The school funding crisis is far from over in Oklahoma, said Bartlesville Public Schools Superintendent Chuck McCauley.


During a State of the Schools luncheon hosted by the Bartlesville Public Schools Foundation on Wednesday, McCauley gave an overview of priorities for the 2018-19 academic year.


He said the district will continue to lead the effort needed over the next several years to secure additional operating funding to improve public schools with smaller classes, better materials and meaningful reforms.


For now, though, the state continues to lack funding to reduce class sizes, the district must continue to rely on local bond funds to offset basic operating expenses, and Oklahoma is lagging in the region in overall per pupil spending.


“The biggest struggle we have in education is the teacher shortage. There are fewer folks going into the teaching field. In 2011, in the entire state of Oklahoma, there were 32 emergency certified teachers. This past year there were 1,917,” said McCauley.


Meanwhile, the Bartlesville district had 12 emergency-certified teachers last year. It has 19 today.


“I anticipate that number is going to go over 2,000 (statewide), which is not good and not a positive trend,” said McCauley.


Class electives in Oklahoma schools are disappearing, McCauley said.


“About one-third of the high schools don’t offer a foreign language. That’s embarrassing for our state. Kids still need to have those opportunities,” he said.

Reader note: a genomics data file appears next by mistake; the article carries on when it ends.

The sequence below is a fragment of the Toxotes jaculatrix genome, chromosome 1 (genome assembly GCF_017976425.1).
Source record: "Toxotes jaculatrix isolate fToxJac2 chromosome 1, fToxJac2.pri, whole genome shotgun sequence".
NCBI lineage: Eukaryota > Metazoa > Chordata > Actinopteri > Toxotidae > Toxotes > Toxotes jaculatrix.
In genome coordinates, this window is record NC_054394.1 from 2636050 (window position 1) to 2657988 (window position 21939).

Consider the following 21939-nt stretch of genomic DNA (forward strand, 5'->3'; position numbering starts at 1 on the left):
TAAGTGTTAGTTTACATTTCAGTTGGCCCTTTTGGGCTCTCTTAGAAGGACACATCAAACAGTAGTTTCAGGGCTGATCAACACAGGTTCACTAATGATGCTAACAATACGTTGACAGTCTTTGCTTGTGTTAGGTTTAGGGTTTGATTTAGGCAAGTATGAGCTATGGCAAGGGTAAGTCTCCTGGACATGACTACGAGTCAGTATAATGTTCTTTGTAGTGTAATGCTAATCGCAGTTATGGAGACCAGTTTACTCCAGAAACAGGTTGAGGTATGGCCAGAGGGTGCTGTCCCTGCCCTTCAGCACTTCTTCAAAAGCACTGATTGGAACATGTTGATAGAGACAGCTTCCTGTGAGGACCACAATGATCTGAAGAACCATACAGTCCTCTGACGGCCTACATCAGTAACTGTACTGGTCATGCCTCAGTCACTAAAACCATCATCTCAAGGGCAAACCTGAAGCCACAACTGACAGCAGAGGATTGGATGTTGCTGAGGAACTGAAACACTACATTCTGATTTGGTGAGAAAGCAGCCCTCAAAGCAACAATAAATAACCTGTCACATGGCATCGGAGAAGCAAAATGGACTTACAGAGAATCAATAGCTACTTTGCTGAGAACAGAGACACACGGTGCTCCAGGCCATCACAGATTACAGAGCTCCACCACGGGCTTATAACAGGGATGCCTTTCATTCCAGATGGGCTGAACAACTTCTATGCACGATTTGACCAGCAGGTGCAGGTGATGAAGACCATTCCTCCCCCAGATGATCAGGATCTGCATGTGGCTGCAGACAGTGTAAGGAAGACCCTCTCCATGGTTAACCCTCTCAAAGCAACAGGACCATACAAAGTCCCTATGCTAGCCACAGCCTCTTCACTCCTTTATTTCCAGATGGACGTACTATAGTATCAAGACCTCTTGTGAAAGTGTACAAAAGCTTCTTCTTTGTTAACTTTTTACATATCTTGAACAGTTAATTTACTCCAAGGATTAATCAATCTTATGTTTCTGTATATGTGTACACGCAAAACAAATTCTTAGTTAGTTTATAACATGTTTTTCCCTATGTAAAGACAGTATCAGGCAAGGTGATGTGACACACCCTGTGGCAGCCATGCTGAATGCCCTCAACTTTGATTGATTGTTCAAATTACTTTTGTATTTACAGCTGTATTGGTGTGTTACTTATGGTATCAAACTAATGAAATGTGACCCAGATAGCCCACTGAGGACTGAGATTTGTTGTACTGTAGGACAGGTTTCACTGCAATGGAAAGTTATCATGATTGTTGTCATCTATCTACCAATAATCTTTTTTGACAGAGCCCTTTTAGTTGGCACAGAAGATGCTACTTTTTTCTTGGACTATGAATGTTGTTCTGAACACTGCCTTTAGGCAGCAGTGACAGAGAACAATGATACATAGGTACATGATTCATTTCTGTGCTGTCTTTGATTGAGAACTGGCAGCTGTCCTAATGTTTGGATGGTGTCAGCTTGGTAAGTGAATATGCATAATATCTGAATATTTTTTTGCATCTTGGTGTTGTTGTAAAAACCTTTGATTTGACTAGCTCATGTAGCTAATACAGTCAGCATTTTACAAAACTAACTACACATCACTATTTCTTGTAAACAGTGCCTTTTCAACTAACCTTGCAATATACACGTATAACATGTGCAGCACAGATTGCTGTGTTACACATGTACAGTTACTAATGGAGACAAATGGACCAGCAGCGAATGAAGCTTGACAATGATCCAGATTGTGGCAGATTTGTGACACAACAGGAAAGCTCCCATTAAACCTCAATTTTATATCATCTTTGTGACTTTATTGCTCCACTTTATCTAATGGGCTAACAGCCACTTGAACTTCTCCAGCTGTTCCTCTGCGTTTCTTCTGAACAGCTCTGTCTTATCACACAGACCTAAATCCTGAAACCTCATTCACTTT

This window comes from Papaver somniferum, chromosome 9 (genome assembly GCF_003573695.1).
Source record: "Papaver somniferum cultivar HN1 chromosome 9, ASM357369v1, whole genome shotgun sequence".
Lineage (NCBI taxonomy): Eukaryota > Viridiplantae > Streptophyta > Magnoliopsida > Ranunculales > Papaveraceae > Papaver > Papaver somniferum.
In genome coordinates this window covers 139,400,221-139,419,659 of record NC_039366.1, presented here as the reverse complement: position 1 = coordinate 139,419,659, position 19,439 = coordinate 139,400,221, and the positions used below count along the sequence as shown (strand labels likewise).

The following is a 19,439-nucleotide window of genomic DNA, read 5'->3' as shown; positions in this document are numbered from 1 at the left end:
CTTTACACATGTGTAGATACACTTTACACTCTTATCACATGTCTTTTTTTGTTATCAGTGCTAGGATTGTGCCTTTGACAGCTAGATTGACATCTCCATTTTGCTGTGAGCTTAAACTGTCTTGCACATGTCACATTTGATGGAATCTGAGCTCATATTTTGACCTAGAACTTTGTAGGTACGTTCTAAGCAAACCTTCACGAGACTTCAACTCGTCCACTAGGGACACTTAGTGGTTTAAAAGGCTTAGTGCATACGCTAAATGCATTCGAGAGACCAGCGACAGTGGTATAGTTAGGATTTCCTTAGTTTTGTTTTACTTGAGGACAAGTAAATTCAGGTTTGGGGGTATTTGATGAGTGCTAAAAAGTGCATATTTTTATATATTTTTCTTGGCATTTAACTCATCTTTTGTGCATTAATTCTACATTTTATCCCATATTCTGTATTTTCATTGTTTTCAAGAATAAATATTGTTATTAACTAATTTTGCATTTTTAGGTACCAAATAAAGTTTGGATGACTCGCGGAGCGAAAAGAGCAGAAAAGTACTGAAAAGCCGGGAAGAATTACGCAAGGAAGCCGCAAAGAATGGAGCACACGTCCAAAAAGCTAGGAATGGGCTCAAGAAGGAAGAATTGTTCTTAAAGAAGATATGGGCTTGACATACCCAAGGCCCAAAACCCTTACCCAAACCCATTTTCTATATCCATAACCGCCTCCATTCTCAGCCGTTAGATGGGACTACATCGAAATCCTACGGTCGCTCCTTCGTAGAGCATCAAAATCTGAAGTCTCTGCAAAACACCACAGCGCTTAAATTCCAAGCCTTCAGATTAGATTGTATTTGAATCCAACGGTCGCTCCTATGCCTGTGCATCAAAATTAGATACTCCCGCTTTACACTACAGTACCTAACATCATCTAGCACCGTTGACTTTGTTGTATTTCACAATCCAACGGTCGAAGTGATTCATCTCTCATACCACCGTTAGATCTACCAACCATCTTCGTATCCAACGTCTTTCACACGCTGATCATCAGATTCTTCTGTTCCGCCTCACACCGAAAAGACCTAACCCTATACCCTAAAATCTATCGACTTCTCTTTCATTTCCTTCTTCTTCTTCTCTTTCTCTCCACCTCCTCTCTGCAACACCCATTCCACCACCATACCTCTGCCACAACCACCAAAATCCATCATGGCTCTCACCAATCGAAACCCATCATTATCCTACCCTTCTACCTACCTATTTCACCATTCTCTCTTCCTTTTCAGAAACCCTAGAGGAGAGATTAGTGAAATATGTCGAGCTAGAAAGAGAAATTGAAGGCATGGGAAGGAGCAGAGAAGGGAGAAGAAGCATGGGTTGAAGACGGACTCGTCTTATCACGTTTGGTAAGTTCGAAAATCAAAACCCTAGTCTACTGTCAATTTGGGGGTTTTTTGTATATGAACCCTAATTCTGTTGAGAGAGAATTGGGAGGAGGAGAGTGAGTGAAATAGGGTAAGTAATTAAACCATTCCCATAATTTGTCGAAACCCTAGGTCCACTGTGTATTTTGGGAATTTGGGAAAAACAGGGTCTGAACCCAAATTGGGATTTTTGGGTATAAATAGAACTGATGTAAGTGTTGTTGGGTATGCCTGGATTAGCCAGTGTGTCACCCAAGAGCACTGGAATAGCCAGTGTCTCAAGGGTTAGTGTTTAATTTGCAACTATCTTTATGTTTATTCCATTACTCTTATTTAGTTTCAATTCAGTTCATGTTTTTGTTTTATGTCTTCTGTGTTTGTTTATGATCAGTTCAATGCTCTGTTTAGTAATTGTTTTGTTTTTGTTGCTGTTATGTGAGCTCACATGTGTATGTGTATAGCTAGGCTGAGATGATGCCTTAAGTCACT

Bartlesville’s students have more foreign language options — Spanish, German, and French — than most surrounding schools, especially in rural districts.


The teacher and staff raises and the $50 million returned to education earlier this year were the first steps of many, according to McCauley.


He pointed to the upcoming elections and mentioned a new Bartlesville plan that is being developed to ask for more education funding. Bartlesville led the way in seeking historic increases in teacher salaries as well as raises for school support staff, state workers and more.


“If we don’t do anything in 10 or 15 years, we’ll be right back where we are now, so we have to continue to keep that in the forefront,” he said.


The quality of life in a community is directly tied to its education system, McCauley said. While summarizing the past year’s challenges and accomplishments, McCauley also highlighted the progress made with the STEM initiative in Bartlesville schools.


The district uses a nationally recognized STEM curriculum called Project Lead the Way. Last year the program saw the introduction of computer science modules into all elementary classrooms, kindergarten through fifth grade. The district provides opportunities in STEM to all K-12 students. The district’s two middle schools, Central and Madison, were the only public schools in Oklahoma to be named “Distinguished Schools” in Project Lead the Way’s program.